Microsoft unveiled a preview of its Windows 8 operating system, which looks to revamp the brand and introduce a new, smoother interface designed to accommodate touchscreens. As Faster Forward’s Hayley Tsukayama reported :
Completely reimagining Windows, Microsoft gave an in-depth preview of its next operating system, Windows 8, at its BUILD developer’s conference Tuesday. Developers interested in using the system and developing apps for it can now download the toolkit from Microsoft.
“Things are a lot different than they were three years ago in computing,” said Steven Sinofsky, the head of Windows and Windows Live. “And they’re a lot, lot different than they were in, say, 1995, the last time Windows went through a pretty significant and bold overhaul.” He said that Windows 8 “reimagines what Windows ban be” as the company moves into a more mobile era of computing.
The new system embraces touchscreens and was designed as touch-first. Sinofsky said that he expects that touch screens on PCs will take off once the system is in larger use. “I promise you, the minute you use a touch device with Windows 8, the moment you go back to your laptop or desktop, you’ll have fingerprints all over your screen.”
Microsoft heavily emphasized the touch capabilities of its new system, which is set to run on tablets and PCs — the company’s answer to Mac OS X and iOS.
Some observers said that Microsoft’s gamble appears to have paid off, and that Windows 8 could send Microsoft into fierce competition with Apple and Google in the tablet space.
InfoWorld’s Galen Gruman said “for the first time in a long time, Microsoft may challenge Apple on the design and innovation fronts, and it could even relegate the iPad to runner-up status after a couple years” without serious innovation from Cupertino.
Even the iconic “blue screen of death” that has confronted Windows users for years is getting a makeover. As TechCrunch.com explained:
While Windows 8 was widely expected to have a black screen of death, the developer build released yesterday has revealed that Redmond has opted to stick with the historic blue. It does, however, come with a peculiar twist. Rather than inundate people (who hopefully remembered to save their work) with a breakdown of why their computer stopped working, it seems Microsoft has chosen to take things in a more compassionate direction.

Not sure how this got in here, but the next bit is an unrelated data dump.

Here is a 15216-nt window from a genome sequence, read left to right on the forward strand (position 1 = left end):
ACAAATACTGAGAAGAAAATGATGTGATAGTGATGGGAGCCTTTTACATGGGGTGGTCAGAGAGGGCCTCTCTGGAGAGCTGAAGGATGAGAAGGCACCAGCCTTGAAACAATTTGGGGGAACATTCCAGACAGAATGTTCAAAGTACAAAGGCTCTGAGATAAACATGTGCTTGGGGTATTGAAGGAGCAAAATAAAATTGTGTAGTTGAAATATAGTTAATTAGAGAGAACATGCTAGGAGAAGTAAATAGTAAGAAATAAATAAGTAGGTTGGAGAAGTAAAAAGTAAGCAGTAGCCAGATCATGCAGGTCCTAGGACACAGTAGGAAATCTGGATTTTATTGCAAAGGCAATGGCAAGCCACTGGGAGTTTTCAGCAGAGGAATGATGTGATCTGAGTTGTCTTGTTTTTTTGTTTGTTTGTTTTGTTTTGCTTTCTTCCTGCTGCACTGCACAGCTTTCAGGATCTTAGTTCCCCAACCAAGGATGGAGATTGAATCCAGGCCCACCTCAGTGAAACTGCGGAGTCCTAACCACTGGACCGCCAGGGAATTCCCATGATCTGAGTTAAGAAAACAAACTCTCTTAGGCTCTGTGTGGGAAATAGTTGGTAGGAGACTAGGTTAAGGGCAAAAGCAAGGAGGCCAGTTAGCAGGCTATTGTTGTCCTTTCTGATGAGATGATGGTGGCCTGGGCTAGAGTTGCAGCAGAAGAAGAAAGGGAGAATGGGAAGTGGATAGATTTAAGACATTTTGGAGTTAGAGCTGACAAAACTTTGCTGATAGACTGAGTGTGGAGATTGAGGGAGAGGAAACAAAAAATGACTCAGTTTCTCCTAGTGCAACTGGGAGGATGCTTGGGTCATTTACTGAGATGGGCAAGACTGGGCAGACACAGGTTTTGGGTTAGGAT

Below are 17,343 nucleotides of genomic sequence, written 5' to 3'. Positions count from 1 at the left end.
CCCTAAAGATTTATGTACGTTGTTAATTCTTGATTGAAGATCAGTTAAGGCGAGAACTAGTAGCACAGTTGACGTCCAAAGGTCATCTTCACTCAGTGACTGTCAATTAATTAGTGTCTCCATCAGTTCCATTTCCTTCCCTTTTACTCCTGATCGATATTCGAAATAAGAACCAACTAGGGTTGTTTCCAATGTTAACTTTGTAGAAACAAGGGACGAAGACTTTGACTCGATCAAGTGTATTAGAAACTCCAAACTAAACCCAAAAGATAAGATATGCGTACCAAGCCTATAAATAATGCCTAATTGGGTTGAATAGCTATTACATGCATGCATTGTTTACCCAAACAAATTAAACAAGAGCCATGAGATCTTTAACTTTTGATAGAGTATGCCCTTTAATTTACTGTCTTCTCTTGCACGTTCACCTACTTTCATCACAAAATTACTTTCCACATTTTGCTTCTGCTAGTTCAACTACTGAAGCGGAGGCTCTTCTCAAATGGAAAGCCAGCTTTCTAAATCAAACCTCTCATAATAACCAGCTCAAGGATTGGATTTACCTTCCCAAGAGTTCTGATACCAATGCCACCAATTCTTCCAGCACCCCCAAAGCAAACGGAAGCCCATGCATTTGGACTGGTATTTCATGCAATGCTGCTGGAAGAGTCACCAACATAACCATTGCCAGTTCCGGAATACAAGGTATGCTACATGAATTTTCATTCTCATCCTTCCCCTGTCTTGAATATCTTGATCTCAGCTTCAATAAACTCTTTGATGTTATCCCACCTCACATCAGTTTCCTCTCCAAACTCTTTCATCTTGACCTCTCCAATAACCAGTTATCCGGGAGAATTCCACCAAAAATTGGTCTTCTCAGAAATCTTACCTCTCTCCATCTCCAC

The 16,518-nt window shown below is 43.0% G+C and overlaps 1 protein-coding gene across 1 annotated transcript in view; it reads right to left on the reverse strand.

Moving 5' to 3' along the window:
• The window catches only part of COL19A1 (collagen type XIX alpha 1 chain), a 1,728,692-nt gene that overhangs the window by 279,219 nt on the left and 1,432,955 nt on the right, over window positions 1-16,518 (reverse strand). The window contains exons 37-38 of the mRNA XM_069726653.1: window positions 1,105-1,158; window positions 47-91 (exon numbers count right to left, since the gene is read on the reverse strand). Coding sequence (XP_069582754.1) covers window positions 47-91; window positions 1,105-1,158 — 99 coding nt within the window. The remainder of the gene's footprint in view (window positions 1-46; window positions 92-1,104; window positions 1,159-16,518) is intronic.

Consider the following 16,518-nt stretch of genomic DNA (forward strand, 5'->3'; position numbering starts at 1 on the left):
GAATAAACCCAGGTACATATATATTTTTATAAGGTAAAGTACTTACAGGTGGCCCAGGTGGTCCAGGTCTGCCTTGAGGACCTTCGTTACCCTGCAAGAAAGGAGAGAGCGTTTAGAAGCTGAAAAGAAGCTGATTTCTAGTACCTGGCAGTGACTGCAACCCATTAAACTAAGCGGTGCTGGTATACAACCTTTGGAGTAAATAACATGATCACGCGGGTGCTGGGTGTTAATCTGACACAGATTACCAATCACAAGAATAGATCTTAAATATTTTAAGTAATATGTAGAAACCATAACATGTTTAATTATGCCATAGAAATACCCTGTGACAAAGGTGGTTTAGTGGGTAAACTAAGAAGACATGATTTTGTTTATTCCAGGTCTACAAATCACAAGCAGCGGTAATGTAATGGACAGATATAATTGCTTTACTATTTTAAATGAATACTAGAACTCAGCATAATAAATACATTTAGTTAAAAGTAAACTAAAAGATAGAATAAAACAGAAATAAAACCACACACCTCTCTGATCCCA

Unlike the classic, wordy blue screen of yore, the latest version instead makes a sad face at the user. In addition to flashing that large frown, the new BSoD also provides some key search terms just in case the user feel likes digging into what just happened. Users are given a few seconds to write it down or commit it to memory before before the PC automatically restarts, and voila: it’s back to business.
It’s a step in the right direction, as the classic blue screen was nigh unintelligible to most users. This latest version manages to make the process a little less headache-inducing, but I (perhaps naively) long for the day when Microsoft can tell me in plain English why my computer just failed.
Many analysts have questioned whether an operating system designed for tablets and PCs will allow Microsoft to make up ground against Apple and other competitors. As Hayley Tsukayama reported:
The biggest appeal of Windows 8 — or whatever it’s going to be called — is that it will offer the Windows platform on tablets for the first time in addition to personal computers. The biggest question is whether Microsoft is too late to make a stand in the tablet war raging between Apple’s iPad and various Google slates.
As the New York Times’ Steve Lohr pointed out in his Monday piece on BUILD, “Microsoft has a knack for comebacks.” And the company has taken pains to learn from its past mistakes (ala Vista) as it moves through the development process.
This is a very important moment for Microsoft, which needs to innovate now to keep a hold on it market share as users shift from using computers to using mobile devices such as tablets and smartphones. If the company can really find a way to bridge the gap between mobile computing and desktop computing, then it could have a winner on its hands.
Here’s are the highlights of what we know about Windows 8:
* It supports ARM architecture, creating a threat to the “Wintel” partnership Intel and Microsoft have shared for years. ARM chips are supposed to provide longer battery life, and — at least initially — fewer viruses, since the chip’s architecture differs from Intel, according to PC World. On the other hand, that report points out, lower power consumption most likely means lower performance, especially for gamers.
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